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Denver Public Schools won't publicly release photographs of guns the district has confiscated

A district official said that making pictures public threatens student privacy and could create "panic" and "confusion."

DENVER — Denver Public Schools has refused to make public photographs of guns confiscated by the district – contending that releasing them could undermine safety practices, aid potential school shooters and create “panic” and “confusion.”

The decision came amid questions about school safety in the wake of a March 22 shooting at East High School that sent two deans to the hospital.

The failure to make the photos public upset one man who has gotten involved in a safety advocacy group.

“I understand their need to be discreet in some situations, but a wholesale decision to not release anything is just the continued stonewalling of transparent communication to the parents,” said Steve Katsaros, the father of two sons, one in middle school and one in high school.

The group formed after the shooting last month that was carried out by a student who was considered so dangerous that he was subjected to a pat-down search for weapons each time he entered the building.

The district declined a request from 9NEWS for an on-camera interview with an official who could address the decision to not  make the gun photographs public. In a follow-up e-mail, the district said it would make someone available to discuss school safety in general terms.

It is another instance in which Katsaros said he believes the district has failed to be transparent about issues that affect school safety.

So far, for instance, DPS has not answered questions about how many students are currently subjected to that “pat-down” rule.

The district’s detailed policy on pictures of contraband includes examples of how things that are confiscated should be photographed – including, for instance, directions to use a ruler so that the object’s size will be obvious in the image.

But after 9Wants to Know requested the images, Stacy Wheeler, the district’s open records coordinator, declined to provide them. In one e-mail, she said that the district was withholding the records “based on the public interest in protecting student privacy as well as protecting the intelligence gathering process/safety concerns.”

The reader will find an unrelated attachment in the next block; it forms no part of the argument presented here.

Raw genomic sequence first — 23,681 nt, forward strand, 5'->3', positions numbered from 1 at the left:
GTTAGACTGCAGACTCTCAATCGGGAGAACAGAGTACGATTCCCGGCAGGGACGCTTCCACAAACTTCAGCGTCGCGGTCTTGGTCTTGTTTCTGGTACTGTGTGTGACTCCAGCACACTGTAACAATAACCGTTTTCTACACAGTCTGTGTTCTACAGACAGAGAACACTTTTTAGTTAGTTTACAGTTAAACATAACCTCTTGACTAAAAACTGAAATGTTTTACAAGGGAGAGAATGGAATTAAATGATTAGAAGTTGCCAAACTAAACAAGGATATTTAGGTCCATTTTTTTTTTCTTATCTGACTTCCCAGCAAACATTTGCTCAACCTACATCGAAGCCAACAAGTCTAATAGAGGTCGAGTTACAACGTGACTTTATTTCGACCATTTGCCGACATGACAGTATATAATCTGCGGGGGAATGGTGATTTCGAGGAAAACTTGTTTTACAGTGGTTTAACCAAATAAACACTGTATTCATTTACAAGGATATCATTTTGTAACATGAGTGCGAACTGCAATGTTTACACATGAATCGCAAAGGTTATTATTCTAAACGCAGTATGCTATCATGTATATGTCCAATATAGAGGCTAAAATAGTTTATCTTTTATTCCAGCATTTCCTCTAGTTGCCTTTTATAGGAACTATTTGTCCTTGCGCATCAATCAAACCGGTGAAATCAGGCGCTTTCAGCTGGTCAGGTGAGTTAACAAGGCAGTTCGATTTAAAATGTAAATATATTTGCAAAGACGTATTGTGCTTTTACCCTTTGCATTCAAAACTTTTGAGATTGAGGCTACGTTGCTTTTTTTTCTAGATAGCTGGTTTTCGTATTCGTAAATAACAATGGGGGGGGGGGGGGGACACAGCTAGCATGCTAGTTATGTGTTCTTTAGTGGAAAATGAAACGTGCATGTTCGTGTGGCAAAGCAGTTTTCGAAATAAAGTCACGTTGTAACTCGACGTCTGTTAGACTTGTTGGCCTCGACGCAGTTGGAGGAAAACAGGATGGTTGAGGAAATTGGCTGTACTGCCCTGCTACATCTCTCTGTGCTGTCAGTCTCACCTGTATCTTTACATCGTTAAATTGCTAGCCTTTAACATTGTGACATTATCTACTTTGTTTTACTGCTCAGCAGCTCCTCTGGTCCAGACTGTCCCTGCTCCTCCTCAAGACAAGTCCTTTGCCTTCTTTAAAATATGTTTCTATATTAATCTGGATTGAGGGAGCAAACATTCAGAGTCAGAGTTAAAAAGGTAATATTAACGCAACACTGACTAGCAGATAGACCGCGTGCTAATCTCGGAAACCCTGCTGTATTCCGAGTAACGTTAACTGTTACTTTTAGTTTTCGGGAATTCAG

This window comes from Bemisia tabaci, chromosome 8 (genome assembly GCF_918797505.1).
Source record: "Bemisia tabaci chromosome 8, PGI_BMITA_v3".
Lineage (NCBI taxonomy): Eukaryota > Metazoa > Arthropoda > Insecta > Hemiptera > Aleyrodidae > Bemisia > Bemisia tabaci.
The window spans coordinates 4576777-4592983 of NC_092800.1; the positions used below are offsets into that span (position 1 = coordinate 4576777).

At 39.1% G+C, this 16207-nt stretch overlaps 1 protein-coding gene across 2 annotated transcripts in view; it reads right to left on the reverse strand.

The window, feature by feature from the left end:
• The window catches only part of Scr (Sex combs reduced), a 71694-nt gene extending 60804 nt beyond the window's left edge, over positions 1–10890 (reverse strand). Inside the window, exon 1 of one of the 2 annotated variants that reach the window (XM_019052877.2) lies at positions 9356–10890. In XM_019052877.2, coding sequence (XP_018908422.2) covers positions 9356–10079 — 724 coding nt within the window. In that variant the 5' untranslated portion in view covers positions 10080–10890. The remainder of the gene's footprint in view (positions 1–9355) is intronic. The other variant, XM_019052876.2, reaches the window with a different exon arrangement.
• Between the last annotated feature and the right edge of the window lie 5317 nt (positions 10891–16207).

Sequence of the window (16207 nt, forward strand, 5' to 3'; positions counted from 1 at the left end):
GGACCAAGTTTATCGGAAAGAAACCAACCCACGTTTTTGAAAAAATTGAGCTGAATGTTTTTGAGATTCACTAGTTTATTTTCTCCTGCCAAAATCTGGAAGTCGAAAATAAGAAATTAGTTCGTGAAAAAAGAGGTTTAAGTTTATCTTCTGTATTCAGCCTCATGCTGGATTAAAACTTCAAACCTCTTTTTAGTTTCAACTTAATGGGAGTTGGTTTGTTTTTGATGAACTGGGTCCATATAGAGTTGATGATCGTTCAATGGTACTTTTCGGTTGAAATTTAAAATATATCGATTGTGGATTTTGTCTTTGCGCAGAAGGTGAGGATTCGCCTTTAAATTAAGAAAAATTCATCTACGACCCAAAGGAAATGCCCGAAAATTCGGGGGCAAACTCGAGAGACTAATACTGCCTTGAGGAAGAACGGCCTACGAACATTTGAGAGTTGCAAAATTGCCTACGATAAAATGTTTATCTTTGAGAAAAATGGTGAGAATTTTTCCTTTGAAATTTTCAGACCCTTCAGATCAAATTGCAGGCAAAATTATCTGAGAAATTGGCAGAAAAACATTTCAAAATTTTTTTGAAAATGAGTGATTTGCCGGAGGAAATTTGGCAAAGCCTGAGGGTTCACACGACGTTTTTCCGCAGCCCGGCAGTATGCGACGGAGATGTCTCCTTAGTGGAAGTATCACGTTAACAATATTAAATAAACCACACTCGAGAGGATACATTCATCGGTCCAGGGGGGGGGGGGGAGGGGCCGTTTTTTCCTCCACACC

“Releasing photographs of the guns does not add anything meaningful to the public discourse about this matter and could undermined the current safety practices by letting a potential shooter (know) what types of weapons are less likely to be identified via our current safety practices,” Wheeler wrote. “Further, doing so only serves to undermine confidence in Denver Public Schools and could create panic, confusion, and/or concern amongst our students, families and the community as a whole.”

“I used to trust the system to do things with integrity and with some transparency,” Katsaros said. “The more I’ve looked into this, I’ve come to realize that all transparency is broken and that the trust has been violated.”

Katsaros questioned the reasons the district gave for withholding release of the pictures.

“Student privacy is maintained – these are objects,” he said. “They’re inanimate objects. It’s a spoon, or a Swiss Army knife or a 9mm gun.”

He also said that while there might be times when a photo would need to be held back for a period of time – like during an effort to suspend or expel a student – that simply saying they won’t be released “is wrong.”

“Don’t tell me that I can’t handle the truth,” he said. “Don’t tell me that these things are to be hidden from me as a parent. It’s my job to look after my kids. It’s my job to vote with my feet and decide to leave this district if we don’t know what they’re subjected to.”

Contact 9Wants to Know investigator Kevin Vaughan with tips about this or any story: kevin.vaughan@9news.com or 303-871-1862.

More 9NEWS stories about Denver Public Schools:



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